But in one of the last scenes…the main character, Anna, is in the airport in Calcutta to meet her mother, who was born in India to British parents, and her brother. And her seeing her mom and realizing how she’s aged but how much she needs to see her and giving her a hug…well, it just tipped me over the edge.
Anyway…I’d recommend the book. But you’ll probably want to hug your mom when you’re done.
Fortunately for my mood, the mailman bought a pile of boxes from Amazon and Powells yesterday and, while most of the objects therein were Christmas presents for others, there were two books for me…and one of them was The True Meaning of Smekday. I had read a review of this kid’s book in the NYTBR and the review had made me laugh out loud so I had high hopes for the book. The reviewer also said that readers who loved Terry Pratchett would be fans of this book. Well, that sold me.
So I started Smekday last night and let me say…the reviewer did not lie. It is a bright and funny book with (so far…I’m only on page 155) a great spunky heroine, an endearing alien side-kick, a cat and a flying car, more aliens, a tribe of lost boys living in the (deserted) Happy Mouse Kingdom…oh, just buy the book and read it.
The illustrations are great, too. Kaethe, this book is a sure fire hit for you and the girls. Oooh, Erica, you guys might like it too.
I finished Smekday. I loved it. I wish it wasn't finished. Make sure that you don't miss the last illustration in the book. I finished the book and immediately shot off an appreciative note to Adam Rex. I hope he's working on something else. What a fun book!
Tuesday, November 27, 2007
I was thinking about having Poetry Tuesday here on the blog. But you run into copyright infringement issues and I don't want that. In fact, the poem I posted last week probably shouldn't still be up. So, instead of posting a poem, here's a link to a poem I found and really liked:
Let's see if that works.
I finished up The Various Haunts of Men last night. Whoa! Some ending. I was fully planning to start the next Susan Hill but this morning, lying on the couch feeling icky, I just didn't want to get up and get it. So I reached out to the coffee table and picked up Charlotte Bacon's There Is Room for You. It's about a 35 year old woman, getting over the death of her father and her own divorce, who travels to India, the country where her mother was born and raised. Very good so far (about a third of the way through).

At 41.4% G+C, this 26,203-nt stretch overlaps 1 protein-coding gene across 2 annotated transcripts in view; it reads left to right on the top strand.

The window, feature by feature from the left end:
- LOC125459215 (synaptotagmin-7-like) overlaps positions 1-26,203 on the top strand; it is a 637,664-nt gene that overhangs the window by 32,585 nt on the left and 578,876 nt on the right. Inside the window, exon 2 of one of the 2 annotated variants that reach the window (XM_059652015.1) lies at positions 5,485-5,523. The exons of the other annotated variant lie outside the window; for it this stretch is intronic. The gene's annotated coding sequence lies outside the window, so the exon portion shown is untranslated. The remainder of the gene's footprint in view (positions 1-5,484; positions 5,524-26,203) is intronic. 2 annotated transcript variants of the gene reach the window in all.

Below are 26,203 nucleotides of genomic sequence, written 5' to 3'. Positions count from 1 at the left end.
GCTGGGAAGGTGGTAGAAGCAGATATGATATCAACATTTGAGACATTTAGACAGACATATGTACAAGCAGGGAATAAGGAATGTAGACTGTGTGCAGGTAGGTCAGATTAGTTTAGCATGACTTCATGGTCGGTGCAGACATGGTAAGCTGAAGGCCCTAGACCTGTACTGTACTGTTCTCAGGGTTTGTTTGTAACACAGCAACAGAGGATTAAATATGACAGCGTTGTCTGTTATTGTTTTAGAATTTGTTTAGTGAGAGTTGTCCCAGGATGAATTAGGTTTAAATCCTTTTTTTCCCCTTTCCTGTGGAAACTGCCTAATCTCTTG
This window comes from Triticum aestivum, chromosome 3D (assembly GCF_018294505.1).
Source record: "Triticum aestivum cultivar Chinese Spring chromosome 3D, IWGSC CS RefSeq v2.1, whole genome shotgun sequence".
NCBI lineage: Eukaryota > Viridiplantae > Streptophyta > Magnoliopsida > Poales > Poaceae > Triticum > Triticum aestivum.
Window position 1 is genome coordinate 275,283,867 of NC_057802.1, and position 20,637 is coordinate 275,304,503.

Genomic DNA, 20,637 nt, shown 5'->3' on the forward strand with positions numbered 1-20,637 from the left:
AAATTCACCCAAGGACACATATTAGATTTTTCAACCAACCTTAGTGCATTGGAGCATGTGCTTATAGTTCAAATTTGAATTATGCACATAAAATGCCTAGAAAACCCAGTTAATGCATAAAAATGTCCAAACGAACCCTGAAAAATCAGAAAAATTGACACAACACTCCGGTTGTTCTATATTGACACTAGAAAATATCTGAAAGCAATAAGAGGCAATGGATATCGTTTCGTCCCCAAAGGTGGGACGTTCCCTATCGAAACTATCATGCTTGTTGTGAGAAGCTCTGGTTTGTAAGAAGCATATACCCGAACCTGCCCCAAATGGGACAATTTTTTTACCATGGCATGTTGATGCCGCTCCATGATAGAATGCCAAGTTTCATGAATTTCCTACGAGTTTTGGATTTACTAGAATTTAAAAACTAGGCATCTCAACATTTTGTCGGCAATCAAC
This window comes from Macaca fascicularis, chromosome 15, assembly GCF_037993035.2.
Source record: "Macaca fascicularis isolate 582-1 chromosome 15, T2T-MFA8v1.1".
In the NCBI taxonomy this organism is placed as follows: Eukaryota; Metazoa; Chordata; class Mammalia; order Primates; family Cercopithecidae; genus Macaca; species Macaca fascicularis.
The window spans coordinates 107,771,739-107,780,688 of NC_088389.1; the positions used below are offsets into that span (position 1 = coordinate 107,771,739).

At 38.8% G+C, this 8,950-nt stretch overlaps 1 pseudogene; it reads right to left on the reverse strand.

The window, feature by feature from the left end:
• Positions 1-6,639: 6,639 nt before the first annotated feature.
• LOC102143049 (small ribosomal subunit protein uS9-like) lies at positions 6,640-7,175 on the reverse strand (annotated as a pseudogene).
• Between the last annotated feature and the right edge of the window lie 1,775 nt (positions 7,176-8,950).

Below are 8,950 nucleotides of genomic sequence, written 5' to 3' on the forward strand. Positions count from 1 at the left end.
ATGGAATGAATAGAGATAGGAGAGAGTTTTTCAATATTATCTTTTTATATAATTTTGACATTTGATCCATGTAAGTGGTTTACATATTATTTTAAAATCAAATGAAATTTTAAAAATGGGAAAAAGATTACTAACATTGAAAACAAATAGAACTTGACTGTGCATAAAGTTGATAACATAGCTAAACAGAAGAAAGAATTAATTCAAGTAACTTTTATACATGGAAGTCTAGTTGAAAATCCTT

Monday, November 26, 2007
Susan Hill never disappoints. I ran across her years (as in decades) ago when I bought a copy of The Woman in Black without knowing much about her. And I loved it. I read some others of hers, all eerie, spooky stories. And then there was a book about her farm, nothing at all like the others, but wonderfully written. And now this mystery series. If you don't know Susan Hill yet, check her out. This mystery is a good British police novel, with some creepy overtones. (Plus, it's nice and fat at over 430 pages.) And it's gripping.
Sunday, November 25, 2007
For an extra $120 we could have gotten one in which some of the shelves slid forward a few inches. Didn't really seem like all that wise an expenditure to me.
So that was exciting.
I mean really, they can make appliances pretty colors or stainless steel or move around where the light bulbs are, but basically....they're machines. And not very exciting machines, at that.
The other evening I said to Mr. Pointy Sticks, "I wish I had a really gripping book to read." I was, at that point reading:
- When The Devil Holds The Candle
- The Best American Short Stories of 2007
- The Tattoo Murder Case
- The Princess of Burundi
(Yeah, I haven't mentioned The Princess of Burundi before. It's a mystery. Swedish. I've really only just started it but it's not thrilling.) None of them gripping. All of them easily put-down-able. A minute or two after I said that, I picked up Jess Walter's Land of the Blind. And I haven't put it down except to sleep...or knit...or buy refrigerators. It's very good. Good enough that I am going to be sorry to see it end. Consider me gripped.
An Hour or Two Later
I've now finished Land of the Blind. Very good. That's the problem with the grippy ones...they're over too soon.
Saturday, November 24, 2007
Mr. Pointy Sticks and I were out and about today...doing some birthday and Christmas shopping. And I got a couple of pretty pictures, I think.
The tree out front.
Japanese restaurant signs in Towson.
Friday, November 23, 2007
Six skeins of Bollicine Etoile, three in darker blues and three in light blues/pinks. Three of these, probably the lighter ones, are destined for a scarf for my aunt, who has requested one from me.